Perceptual load hypothesis is proposed as a compromise between early and late theory of selective attention which states that the selection will operate early when the load on perception is high and it will operate late when the load on perception is low. Experimental findings have shown that the perceptual load hypothesis is too simplistic in nature as perceptual load is not the only determinant of selection processes. It is difficult to apply the load hypothesis to explain the occurrence of early selection in low load displays as well as the selection processes that operate on distractor and target stimuli that are a part of the same object. Factors like spatial proximity, cues that manipulate the spatial extent of attentional focus, salience of targets as well as the distractors, and perceptual grouping between the target and the distractors should be taken into account while explaining the selective control of attention. Thus, the perceptual load of the display is one such factor that affects selective attention and goal-directed behaviour, but it is not the only factor to affect the selective control of attention.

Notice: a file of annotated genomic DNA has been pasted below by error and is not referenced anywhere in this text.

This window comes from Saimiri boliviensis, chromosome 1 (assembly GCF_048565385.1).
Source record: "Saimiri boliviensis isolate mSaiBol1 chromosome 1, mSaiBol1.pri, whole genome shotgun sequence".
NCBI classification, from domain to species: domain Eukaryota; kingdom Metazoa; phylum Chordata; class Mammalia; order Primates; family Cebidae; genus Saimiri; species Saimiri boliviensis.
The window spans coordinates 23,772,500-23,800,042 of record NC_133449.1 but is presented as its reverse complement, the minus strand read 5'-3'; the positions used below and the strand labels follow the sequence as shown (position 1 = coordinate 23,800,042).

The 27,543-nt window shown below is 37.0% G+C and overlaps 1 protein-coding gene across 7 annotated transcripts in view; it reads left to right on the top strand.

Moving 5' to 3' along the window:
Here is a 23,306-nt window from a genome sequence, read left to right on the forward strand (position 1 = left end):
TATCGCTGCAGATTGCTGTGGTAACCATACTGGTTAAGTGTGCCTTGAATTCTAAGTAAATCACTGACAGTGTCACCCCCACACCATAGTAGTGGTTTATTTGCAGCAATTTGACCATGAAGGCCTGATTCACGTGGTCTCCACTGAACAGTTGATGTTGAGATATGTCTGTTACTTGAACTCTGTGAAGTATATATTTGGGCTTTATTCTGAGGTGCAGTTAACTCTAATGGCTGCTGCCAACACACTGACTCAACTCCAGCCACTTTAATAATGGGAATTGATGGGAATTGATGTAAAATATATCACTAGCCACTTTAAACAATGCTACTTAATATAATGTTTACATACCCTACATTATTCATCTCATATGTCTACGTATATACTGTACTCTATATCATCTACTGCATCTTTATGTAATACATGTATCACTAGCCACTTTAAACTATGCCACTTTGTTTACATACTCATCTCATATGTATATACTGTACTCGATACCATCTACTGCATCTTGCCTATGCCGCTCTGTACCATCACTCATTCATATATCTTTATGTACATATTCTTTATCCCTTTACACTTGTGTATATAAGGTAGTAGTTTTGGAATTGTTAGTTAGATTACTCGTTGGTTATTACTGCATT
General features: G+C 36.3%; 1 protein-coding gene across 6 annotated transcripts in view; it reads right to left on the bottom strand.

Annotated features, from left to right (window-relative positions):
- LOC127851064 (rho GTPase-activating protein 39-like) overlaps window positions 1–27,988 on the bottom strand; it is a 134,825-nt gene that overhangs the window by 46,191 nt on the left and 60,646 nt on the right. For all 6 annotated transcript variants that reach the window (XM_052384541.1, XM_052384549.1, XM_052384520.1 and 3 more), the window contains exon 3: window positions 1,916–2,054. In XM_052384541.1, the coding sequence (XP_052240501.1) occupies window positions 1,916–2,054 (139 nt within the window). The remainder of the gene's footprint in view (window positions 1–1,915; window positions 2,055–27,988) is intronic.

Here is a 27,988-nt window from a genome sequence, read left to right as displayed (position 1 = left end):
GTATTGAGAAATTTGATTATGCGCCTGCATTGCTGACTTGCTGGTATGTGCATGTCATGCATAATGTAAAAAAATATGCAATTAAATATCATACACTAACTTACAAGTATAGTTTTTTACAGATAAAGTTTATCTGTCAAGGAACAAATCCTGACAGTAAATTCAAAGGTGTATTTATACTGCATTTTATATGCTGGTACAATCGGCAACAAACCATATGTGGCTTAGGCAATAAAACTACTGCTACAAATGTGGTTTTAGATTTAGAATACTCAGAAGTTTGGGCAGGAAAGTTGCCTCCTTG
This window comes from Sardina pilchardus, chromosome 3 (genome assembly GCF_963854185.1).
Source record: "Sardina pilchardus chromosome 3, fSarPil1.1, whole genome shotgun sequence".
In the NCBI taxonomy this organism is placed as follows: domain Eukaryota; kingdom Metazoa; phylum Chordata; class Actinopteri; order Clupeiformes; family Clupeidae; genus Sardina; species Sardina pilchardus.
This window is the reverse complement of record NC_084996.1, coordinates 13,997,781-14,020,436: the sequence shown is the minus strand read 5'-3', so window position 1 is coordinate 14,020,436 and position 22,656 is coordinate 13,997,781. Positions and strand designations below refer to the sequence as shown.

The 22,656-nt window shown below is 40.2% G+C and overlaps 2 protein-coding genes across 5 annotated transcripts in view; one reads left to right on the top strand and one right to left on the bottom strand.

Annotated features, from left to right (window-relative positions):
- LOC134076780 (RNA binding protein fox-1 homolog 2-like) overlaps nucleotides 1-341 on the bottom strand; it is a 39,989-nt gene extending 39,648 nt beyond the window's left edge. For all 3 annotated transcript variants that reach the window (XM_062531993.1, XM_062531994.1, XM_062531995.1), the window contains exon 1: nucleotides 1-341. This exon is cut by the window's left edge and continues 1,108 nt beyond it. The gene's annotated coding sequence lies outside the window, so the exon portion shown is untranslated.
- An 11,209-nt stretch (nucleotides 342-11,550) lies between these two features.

- Goal-directed behaviour
- Perceptual load hypothesis
- Selective control of attention